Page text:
Ben Lerner’s new novel tells the story of a young American writer (“Ben”) who, like Lerner, lives in Brooklyn. Ben has recently published a very well-received first novel, never named, but which even the most casual observer of contemporary literature will struggle not to conflate with Lerner’s own very well-received debut, Leaving the Atocha Station (2011). Now, thanks to a short story of his that has just appeared in The New Yorker (cf. Lerner’s “The Golden Vanity” in the June 18, 2012, issue of The New Yorker), Ben’s agent believes she can secure him a “strong six-figure” advance for a follow-up novel. At this point (the book’s second paragraph), readers may begin to shift in their seats. Haven’t we read this one—the one about the postmodern novelist struggling to write his next novel—several dozen times before? Do we really need another 250 pages on the rarefied agonies of fiction-making?
It turns out that we do. 10:04 may be a work of spectacular self-involvement but, happily, the self with which it is centrally involved proves to be one of the most curious and engaging characters in recent fiction. Like Adam Gordon, the narrator of Leaving the Atocha Station, an American poet on a fellowship in Madrid, Ben is a feast of comic contradictions—an ardent anticapitalist who dines at high-end restaurants; an avant-garde writer who traces his creative origins to the movie Back to the Future; a man of vague communitarian longings who realizes that, at the age of thirty-three, he has never prepared a meal for anyone in his life. But whereas Adam was something of a man-child, insulated by arts funding and class privilege against the concerns of adulthood, Ben has been forced into doing some painful growing up.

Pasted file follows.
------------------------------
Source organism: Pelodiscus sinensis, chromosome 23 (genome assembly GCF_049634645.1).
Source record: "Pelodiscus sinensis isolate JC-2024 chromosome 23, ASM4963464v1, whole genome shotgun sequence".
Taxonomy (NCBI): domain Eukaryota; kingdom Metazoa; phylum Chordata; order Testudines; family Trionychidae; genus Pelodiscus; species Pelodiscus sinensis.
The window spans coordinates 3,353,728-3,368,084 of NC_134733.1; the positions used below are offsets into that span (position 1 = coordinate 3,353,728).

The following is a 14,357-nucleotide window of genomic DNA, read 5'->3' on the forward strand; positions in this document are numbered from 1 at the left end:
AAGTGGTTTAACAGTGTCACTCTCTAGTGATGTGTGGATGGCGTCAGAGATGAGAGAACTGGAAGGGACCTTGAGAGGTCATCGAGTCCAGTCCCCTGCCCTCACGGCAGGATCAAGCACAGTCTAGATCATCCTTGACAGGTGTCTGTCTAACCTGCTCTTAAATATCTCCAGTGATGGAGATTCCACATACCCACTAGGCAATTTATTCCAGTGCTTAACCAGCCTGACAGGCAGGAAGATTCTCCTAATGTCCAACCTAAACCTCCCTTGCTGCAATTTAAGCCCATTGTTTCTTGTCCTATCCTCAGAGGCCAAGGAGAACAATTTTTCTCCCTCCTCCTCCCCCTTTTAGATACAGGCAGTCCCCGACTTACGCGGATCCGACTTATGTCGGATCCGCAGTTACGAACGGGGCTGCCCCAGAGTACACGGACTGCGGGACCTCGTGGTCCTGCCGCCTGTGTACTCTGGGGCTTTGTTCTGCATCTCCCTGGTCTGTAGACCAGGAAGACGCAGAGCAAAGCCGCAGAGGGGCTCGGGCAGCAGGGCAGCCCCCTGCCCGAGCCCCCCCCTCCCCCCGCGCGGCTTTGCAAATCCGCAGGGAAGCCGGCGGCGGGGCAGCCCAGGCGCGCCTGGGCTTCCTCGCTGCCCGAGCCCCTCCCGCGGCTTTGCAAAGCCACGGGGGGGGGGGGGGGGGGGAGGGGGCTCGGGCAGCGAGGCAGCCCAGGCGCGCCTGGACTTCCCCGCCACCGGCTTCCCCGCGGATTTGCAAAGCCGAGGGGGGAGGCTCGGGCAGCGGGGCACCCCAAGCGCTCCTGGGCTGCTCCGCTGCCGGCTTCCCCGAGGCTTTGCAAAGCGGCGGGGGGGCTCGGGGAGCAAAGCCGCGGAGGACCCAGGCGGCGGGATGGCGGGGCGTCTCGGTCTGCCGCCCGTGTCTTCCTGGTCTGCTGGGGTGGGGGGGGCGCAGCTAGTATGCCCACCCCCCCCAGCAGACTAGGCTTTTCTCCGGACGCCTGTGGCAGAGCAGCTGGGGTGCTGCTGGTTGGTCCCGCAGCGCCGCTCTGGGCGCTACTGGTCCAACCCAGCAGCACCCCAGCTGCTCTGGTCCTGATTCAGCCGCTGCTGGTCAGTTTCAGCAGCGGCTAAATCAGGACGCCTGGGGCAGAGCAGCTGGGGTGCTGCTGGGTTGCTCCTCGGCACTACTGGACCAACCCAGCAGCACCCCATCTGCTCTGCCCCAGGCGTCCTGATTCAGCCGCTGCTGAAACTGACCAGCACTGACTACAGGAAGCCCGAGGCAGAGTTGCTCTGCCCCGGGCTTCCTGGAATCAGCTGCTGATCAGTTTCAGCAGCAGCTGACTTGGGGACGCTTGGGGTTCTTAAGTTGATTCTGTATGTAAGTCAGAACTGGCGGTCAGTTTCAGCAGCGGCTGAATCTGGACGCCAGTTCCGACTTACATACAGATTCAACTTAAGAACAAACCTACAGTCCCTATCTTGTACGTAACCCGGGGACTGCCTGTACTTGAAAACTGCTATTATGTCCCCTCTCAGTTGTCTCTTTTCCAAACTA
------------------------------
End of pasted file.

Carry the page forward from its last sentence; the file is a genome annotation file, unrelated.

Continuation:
To begin with, his struggles extend beyond the purely literary. Early in the book he is told he has a “potentially aneurysmal dilation of my aortic root that required close monitoring and probable surgical intervention.” Thus, “I was now burdened with the awareness that there was a statistically significant chance the largest artery in my body would rupture at any moment—an event I visualized, however incorrectly, as a whipping hose spraying blood into my blood.” That would be quite a burden, one imagines, and 10:04 is a book whose prose again and again betrays a mind struggling to assimilate the sudden looming prospect of its own demise.
The thought of death, Dr. Johnson said, concentrates the mind wonderfully. It also seems to sharpen the eye, for Ben looks at the world with a chilly, illusionless precision. His perceptions of contemporary New York, in all its frantic hedonism and scared hyperactivity, are one of the book’s principal pleasures. One moment Ben and his agent are enjoying “an outrageously expensive celebratory meal in Chelsea that included baby octopuses the chef had literally massaged to…
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